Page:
Our question is easy to state but difficult to answer: What is time? One response: “If no one asks me, I know; if I want to explain it to someone who does ask me, I do not know.” We’ll see that, far from a bout of momentary confusion, there’s something about time that evades every attempt to conceptualize it. In fact, if the 20th-century philosopher Henri Bergson is to be believed, the situation is far worse: time is fundamentally incomprehensible, and every attempt to conceptualize it only distorts it! Why? Doesn’t every conception of time just transform it into space? Don’t believe me? Consider that monstrosity, the time-line! There’s no conception of time that doesn’t covertly transform it into space. But wait, you might be saying, doesn’t physics reveal something about time? Indeed it does: time is not real! It’s a “subjective illusion,” a feature of our way of experiencing the world—certainly not an “objective property” of Nature. So there you have it: time is either incomprehensible or illusory. Take your pick! But should we accept this alternative?
Admittedly, this is a little abstract. Philosophy, physics—who cares? What does this have to do with daily life!? What if the way we relate to time determines how we think, speak, and act? What if, rather than having a free will, our life is determined by how our body takes its time? What if our sense of self is derived from this way of taking time? We’ll see that (contra physics) not only is time not an illusion but that changing our relation to time is a precondition for changing our world. How’s that for concrete? Here’s a thesis: a political intervention that failed to alter our sense of time would be a very superficial intervention. Troubling our sense of the present might be a condition for troubling our present. But what could transform our sense of time? Philosophy, physics—these seem incapable of doing so. They all presuppose an illegitimate image of time! Gilles Deleuze proposes a surprising candidate: art. Perhaps only art can transform our sense of time. “What time is it, anyway?”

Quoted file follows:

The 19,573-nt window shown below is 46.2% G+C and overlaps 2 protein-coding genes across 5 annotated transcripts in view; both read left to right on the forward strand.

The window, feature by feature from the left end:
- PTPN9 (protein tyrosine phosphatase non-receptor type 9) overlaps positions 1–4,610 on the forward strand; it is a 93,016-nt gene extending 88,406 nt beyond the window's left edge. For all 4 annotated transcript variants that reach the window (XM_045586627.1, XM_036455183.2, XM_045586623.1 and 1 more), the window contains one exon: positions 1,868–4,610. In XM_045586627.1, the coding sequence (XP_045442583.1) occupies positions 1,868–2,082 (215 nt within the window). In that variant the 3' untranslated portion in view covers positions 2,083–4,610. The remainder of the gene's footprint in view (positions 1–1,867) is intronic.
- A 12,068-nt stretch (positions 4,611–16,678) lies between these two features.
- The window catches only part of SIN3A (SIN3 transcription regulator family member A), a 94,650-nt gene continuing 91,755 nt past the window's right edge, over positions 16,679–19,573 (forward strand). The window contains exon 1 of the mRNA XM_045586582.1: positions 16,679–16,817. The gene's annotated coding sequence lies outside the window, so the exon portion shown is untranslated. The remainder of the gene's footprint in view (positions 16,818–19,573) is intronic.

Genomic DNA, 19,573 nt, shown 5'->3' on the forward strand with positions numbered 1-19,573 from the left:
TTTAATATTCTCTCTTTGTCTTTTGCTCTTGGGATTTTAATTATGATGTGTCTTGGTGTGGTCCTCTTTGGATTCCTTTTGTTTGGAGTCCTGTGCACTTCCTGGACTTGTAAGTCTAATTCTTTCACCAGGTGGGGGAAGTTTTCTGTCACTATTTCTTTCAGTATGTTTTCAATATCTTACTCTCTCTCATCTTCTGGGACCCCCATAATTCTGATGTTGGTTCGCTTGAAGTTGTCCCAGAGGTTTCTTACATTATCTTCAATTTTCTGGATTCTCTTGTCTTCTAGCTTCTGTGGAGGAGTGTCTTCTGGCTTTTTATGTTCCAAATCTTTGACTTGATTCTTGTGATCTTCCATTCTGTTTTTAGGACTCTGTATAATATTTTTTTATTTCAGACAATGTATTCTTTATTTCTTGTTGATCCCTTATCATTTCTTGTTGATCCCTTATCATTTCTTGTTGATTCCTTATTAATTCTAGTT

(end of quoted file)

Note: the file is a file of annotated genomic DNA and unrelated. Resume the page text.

In this seminar, we welcome people of all ages, with all kinds of interests, and from all backgrounds. There are no prerequisites—just a willingness to grapple with the material. There’s no one who couldn’t illuminate some facet of this complex phenomenon, time. We hope you will join us!
Facilitator: John Paetsch recently received his Ph.D. in Philosophy from the University of Georgia. His dissertation explores why Gilles Deleuze, Henri Bergson, and G.W. Leibniz all entwine “continuity” with “heterogeneity”—whether considering how a life dissipates time or a body diffuses force. Sad to say, it spares neither philosophy nor aesthetics nor physics nor mathematics—blame his advisor, O.B. Bassler! A portion of it will appear soon in Deleuze and Guattari Studies. He is presently translating the unjustly neglected essays of the philosopher-mathematician Gilles Châtelet for Urbanomic. He has published anomalous poetry with Gauss PDF (text here, review here) and Make Now Books. He has a Master’s of Liberal Arts from the University of Pennsylvania, a minor in mathematics, and a tendency to disregard the distinctions between genres.
Time: Saturday, June 16, 10am-3pm
Cost: $75 before June 9th, $95 after